So in teaching this class for the first time, I decided to skip the antiwar section, not wishing to make these young conservatives any more enamored with blood and guts than they already are. I still feel somewhat guilty about that, but I will continue to advance my subversive, leftist agenda in other ways.
After the class ended, however, I did discover an excellent antiwar movie. The 2005 French film Joyeux Noel (Merry Christmas) is an engrossing look at a 1914 holiday cease fire. I enjoyed it so much that I would have seriously considered showing this foreign film in my American history course.
The film chronicles a short but spontaneous Christmas Eve truce declared by French, German, and Scottish troops during WW I. There is a battle scene at the start of Joyeux Noel, but after that, this film concerns what might happen if soldiers could act like individuals instead of being forced to follow the orders of hypocritical and out-of-touch politicians.
The outbreak of temporary peace in the trenches starts when Christmas trees are shipped to German troops. The troops then begin decorating and displaying the trees—singing commences, and the soldiers lay down their weapons and come out of the trenches to celebrate the holidays. What takes place then is magical—troops begin showing each other pictures of their wives and children, they share food and drink, converse, and even play soccer. These young men act like you would expect them to—they aren’t angry with the enemy, they simply wish to live. They leave the obnoxious nationalism and patriotic fervor to others. And director Christian Carion also minimizes nationalistic stereotypes—the film does not depict these individuals as German, French, or Scottish; they are simply men who are afraid and want to return home. This war (like all wars) is not about heroism. It’s terribly violent and people are killed for absolutely no reason.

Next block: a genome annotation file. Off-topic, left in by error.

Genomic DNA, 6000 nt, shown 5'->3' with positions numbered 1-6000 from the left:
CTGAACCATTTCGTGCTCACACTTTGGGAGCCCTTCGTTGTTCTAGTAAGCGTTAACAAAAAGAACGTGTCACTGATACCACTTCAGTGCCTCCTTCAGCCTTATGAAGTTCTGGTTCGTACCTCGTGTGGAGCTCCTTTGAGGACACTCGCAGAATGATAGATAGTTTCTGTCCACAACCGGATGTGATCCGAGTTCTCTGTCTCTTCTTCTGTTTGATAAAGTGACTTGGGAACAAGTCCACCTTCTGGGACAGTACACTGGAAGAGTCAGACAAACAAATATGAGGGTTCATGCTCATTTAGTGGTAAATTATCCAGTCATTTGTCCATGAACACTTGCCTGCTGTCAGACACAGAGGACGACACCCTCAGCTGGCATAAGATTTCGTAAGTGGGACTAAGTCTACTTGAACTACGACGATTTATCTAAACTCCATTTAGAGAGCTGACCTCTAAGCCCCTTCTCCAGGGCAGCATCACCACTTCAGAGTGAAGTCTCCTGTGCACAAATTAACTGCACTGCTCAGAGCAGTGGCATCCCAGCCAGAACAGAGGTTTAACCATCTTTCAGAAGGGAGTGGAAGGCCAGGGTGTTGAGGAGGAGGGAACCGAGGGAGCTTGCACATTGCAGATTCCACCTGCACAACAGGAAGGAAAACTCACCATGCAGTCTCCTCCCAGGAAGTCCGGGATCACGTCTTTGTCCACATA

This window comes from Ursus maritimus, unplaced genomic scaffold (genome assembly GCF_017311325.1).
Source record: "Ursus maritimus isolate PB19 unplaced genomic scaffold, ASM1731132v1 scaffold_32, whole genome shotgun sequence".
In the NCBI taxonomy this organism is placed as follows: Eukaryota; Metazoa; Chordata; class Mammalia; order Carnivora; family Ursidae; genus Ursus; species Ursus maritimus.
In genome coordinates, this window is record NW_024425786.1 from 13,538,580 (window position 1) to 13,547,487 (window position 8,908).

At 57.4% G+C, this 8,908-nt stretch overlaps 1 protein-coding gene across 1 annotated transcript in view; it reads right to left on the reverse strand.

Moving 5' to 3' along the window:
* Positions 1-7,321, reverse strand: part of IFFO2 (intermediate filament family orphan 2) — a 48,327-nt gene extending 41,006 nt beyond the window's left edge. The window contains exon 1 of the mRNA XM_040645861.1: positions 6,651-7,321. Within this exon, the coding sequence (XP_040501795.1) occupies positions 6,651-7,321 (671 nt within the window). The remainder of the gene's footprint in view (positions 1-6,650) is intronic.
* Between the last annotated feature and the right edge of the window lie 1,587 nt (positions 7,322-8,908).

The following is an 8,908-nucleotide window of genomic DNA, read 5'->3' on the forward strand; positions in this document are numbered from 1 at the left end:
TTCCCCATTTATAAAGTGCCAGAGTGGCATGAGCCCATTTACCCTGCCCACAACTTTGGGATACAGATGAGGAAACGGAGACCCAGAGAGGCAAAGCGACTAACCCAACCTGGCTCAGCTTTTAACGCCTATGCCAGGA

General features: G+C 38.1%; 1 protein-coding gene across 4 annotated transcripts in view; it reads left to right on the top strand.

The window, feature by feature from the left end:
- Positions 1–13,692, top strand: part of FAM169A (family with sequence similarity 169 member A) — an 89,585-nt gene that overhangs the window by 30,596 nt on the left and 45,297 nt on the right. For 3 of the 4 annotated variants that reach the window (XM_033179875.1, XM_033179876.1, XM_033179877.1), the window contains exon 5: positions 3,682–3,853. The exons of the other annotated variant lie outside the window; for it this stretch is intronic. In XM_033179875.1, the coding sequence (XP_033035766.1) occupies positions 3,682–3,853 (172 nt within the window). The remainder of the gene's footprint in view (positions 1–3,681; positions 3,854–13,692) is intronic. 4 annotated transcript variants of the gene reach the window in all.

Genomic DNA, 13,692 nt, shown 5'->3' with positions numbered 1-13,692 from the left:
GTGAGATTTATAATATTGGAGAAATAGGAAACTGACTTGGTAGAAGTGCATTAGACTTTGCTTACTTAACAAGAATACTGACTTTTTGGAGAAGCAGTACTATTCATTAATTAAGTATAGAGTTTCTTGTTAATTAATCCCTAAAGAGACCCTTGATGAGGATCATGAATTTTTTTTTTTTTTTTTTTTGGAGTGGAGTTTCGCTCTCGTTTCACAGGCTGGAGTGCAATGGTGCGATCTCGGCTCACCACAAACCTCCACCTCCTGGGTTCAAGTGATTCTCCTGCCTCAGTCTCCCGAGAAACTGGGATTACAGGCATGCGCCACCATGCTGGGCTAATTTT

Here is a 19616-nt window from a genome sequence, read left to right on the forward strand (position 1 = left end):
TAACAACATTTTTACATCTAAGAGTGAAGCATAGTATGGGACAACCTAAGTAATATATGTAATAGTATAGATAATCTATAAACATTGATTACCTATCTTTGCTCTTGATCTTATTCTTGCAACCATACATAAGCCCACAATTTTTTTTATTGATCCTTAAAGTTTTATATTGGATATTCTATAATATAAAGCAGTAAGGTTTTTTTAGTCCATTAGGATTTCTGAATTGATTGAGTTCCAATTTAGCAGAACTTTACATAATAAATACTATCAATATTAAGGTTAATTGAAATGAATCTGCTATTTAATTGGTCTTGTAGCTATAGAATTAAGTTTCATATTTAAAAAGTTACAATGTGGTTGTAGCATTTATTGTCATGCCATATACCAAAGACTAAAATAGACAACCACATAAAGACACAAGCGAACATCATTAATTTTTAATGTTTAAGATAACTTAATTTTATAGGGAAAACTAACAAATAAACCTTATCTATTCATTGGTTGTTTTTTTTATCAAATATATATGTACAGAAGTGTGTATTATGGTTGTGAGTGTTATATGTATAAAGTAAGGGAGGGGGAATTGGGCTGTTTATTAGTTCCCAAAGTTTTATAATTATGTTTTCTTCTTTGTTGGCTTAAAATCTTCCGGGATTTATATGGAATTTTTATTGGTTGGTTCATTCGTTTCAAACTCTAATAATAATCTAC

There are several plot lines and situations that some critics have called unrealistic. Stephen Holden of the New York Times says the film feels “as squishy and vague as a handsome greeting card declaring peace on earth.” There are critics who have questioned the historical accuracy of this particular event. While I will not vouch for or comment on the historical details, there was a book published in 2001 on this topic. Stanley Weintraub’s, Silent Night informs readers of the history and background of the Christmas Truce. After viewing the film, many of you will probably wish to read this extremely informative book.
I do believe the director takes some liberties with the exact details of the event—even though we know that this moment of sanity did take place. But what actually disturbs me is that it is too often deemed “unrealistic” to discuss or show peace. Why is it so hard to believe that soldiers might actually choose to drop their weapons and greet their so-called enemies with open arms? In too many films (especially in the United States) it has become natural to glamorize war and violence, but once a director attempts to illustrate pacifist behaviors—then it becomes time to scoff and use criticisms like naive and idealistic. I never hear these “unrealistic” arguments used in war films—both critics and the bloodthirsty public too often simply accept that type of history without question.
I urge you to rent and watch Joyeux Noel. It is a quality film, as well as one of best antiwar movies ever made (it was nominated for Best Foreign Language film at the British and American Academy Awards as well as the Golden Globe Awards). The stellar cast includes Diane Kruger, Guillaume Canet, Daniel Bruhl, and Benno Furmann. You’ll get misty-eyed thinking about what is possible. And more importantly, this film will force you to reflect upon the futility of war itself and why we fight.